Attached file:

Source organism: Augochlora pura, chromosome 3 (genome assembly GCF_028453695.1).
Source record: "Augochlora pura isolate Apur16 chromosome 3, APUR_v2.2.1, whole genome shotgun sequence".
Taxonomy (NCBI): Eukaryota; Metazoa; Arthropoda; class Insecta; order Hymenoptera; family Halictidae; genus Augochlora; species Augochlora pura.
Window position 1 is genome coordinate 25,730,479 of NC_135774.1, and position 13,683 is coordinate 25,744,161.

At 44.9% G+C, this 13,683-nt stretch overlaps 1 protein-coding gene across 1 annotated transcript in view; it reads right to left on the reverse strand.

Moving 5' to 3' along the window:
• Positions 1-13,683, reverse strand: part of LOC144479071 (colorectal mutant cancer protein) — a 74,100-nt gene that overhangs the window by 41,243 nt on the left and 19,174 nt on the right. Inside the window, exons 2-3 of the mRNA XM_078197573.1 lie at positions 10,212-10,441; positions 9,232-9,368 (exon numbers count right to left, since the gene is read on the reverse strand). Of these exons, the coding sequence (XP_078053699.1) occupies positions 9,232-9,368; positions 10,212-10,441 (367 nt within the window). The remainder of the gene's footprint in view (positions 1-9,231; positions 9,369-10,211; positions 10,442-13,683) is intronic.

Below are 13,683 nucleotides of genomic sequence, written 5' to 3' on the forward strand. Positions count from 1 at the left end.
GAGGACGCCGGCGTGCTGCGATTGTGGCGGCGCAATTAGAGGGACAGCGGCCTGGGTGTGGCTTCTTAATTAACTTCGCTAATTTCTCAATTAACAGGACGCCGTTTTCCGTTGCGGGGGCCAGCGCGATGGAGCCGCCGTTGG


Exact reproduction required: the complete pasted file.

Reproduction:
Source organism: Augochlora pura, chromosome 3 (genome assembly GCF_028453695.1).
Source record: "Augochlora pura isolate Apur16 chromosome 3, APUR_v2.2.1, whole genome shotgun sequence".
Taxonomy (NCBI): Eukaryota; Metazoa; Arthropoda; class Insecta; order Hymenoptera; family Halictidae; genus Augochlora; species Augochlora pura.
Window position 1 is genome coordinate 25,730,479 of NC_135774.1, and position 13,683 is coordinate 25,744,161.

At 44.9% G+C, this 13,683-nt stretch overlaps 1 protein-coding gene across 1 annotated transcript in view; it reads right to left on the reverse strand.

Moving 5' to 3' along the window:
• Positions 1-13,683, reverse strand: part of LOC144479071 (colorectal mutant cancer protein) — a 74,100-nt gene that overhangs the window by 41,243 nt on the left and 19,174 nt on the right. Inside the window, exons 2-3 of the mRNA XM_078197573.1 lie at positions 10,212-10,441; positions 9,232-9,368 (exon numbers count right to left, since the gene is read on the reverse strand). Of these exons, the coding sequence (XP_078053699.1) occupies positions 9,232-9,368; positions 10,212-10,441 (367 nt within the window). The remainder of the gene's footprint in view (positions 1-9,231; positions 9,369-10,211; positions 10,442-13,683) is intronic.

Below are 13,683 nucleotides of genomic sequence, written 5' to 3' on the forward strand. Positions count from 1 at the left end.
GAGGACGCCGGCGTGCTGCGATTGTGGCGGCGCAATTAGAGGGACAGCGGCCTGGGTGTGGCTTCTTAATTAACTTCGCTAATTTCTCAATTAACAGGACGCCGTTTTCCGTTGCGGGGGCCAGCGCGATGGAGCCGCCGTTGG